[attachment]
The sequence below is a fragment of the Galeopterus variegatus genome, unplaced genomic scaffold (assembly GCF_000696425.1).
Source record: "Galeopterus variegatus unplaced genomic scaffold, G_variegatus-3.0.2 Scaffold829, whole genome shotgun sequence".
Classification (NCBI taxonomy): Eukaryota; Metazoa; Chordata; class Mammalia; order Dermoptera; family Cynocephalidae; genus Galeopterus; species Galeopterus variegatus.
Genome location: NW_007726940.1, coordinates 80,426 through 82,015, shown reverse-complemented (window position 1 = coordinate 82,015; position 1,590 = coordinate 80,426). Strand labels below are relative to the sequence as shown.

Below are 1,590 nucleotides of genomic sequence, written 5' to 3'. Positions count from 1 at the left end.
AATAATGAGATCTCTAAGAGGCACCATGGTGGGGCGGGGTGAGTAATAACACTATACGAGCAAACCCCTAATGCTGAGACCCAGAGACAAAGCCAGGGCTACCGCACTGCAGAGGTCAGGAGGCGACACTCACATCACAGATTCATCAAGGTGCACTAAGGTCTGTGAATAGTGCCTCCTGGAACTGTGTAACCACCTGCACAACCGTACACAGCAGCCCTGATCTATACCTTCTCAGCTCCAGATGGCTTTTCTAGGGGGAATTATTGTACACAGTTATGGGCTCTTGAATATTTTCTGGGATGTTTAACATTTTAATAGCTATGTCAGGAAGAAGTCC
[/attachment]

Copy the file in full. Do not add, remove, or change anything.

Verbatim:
The sequence below is a fragment of the Galeopterus variegatus genome, unplaced genomic scaffold (assembly GCF_000696425.1).
Source record: "Galeopterus variegatus unplaced genomic scaffold, G_variegatus-3.0.2 Scaffold829, whole genome shotgun sequence".
Classification (NCBI taxonomy): Eukaryota; Metazoa; Chordata; class Mammalia; order Dermoptera; family Cynocephalidae; genus Galeopterus; species Galeopterus variegatus.
Genome location: NW_007726940.1, coordinates 80,426 through 82,015, shown reverse-complemented (window position 1 = coordinate 82,015; position 1,590 = coordinate 80,426). Strand labels below are relative to the sequence as shown.

Below are 1,590 nucleotides of genomic sequence, written 5' to 3'. Positions count from 1 at the left end.
AATAATGAGATCTCTAAGAGGCACCATGGTGGGGCGGGGTGAGTAATAACACTATACGAGCAAACCCCTAATGCTGAGACCCAGAGACAAAGCCAGGGCTACCGCACTGCAGAGGTCAGGAGGCGACACTCACATCACAGATTCATCAAGGTGCACTAAGGTCTGTGAATAGTGCCTCCTGGAACTGTGTAACCACCTGCACAACCGTACACAGCAGCCCTGATCTATACCTTCTCAGCTCCAGATGGCTTTTCTAGGGGGAATTATTGTACACAGTTATGGGCTCTTGAATATTTTCTGGGATGTTTAACATTTTAATAGCTATGTCAGGAAGAAGTCC